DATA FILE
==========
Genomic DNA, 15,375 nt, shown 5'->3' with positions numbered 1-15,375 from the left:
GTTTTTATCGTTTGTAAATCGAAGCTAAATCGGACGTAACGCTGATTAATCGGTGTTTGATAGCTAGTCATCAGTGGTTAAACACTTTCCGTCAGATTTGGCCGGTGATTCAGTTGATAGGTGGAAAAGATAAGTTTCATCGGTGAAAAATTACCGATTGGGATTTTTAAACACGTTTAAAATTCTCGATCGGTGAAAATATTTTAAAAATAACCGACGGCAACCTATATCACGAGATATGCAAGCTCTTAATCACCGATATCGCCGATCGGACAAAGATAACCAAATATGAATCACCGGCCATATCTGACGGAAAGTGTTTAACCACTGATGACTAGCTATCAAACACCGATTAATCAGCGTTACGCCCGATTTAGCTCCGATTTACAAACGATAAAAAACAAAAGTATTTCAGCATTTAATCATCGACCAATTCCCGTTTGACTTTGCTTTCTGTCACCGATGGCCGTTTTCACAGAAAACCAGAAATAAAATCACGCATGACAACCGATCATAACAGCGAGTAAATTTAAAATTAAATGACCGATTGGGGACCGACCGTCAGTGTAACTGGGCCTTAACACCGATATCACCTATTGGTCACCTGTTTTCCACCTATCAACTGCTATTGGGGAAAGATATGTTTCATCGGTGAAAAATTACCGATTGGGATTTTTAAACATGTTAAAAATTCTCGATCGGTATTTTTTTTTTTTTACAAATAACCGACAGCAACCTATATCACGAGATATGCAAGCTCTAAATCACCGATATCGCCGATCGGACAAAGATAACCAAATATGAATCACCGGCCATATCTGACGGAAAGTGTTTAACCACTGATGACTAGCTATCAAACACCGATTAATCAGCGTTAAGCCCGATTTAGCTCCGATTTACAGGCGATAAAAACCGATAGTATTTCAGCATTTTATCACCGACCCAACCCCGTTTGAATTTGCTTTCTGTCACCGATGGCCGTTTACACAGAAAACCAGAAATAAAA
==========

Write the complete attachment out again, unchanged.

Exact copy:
Genomic DNA, 15,375 nt, shown 5'->3' with positions numbered 1-15,375 from the left:
GTTTTTATCGTTTGTAAATCGAAGCTAAATCGGACGTAACGCTGATTAATCGGTGTTTGATAGCTAGTCATCAGTGGTTAAACACTTTCCGTCAGATTTGGCCGGTGATTCAGTTGATAGGTGGAAAAGATAAGTTTCATCGGTGAAAAATTACCGATTGGGATTTTTAAACACGTTTAAAATTCTCGATCGGTGAAAATATTTTAAAAATAACCGACGGCAACCTATATCACGAGATATGCAAGCTCTTAATCACCGATATCGCCGATCGGACAAAGATAACCAAATATGAATCACCGGCCATATCTGACGGAAAGTGTTTAACCACTGATGACTAGCTATCAAACACCGATTAATCAGCGTTACGCCCGATTTAGCTCCGATTTACAAACGATAAAAAACAAAAGTATTTCAGCATTTAATCATCGACCAATTCCCGTTTGACTTTGCTTTCTGTCACCGATGGCCGTTTTCACAGAAAACCAGAAATAAAATCACGCATGACAACCGATCATAACAGCGAGTAAATTTAAAATTAAATGACCGATTGGGGACCGACCGTCAGTGTAACTGGGCCTTAACACCGATATCACCTATTGGTCACCTGTTTTCCACCTATCAACTGCTATTGGGGAAAGATATGTTTCATCGGTGAAAAATTACCGATTGGGATTTTTAAACATGTTAAAAATTCTCGATCGGTATTTTTTTTTTTTTACAAATAACCGACAGCAACCTATATCACGAGATATGCAAGCTCTAAATCACCGATATCGCCGATCGGACAAAGATAACCAAATATGAATCACCGGCCATATCTGACGGAAAGTGTTTAACCACTGATGACTAGCTATCAAACACCGATTAATCAGCGTTAAGCCCGATTTAGCTCCGATTTACAGGCGATAAAAACCGATAGTATTTCAGCATTTTATCACCGACCCAACCCCGTTTGAATTTGCTTTCTGTCACCGATGGCCGTTTACACAGAAAACCAGAAATAAAA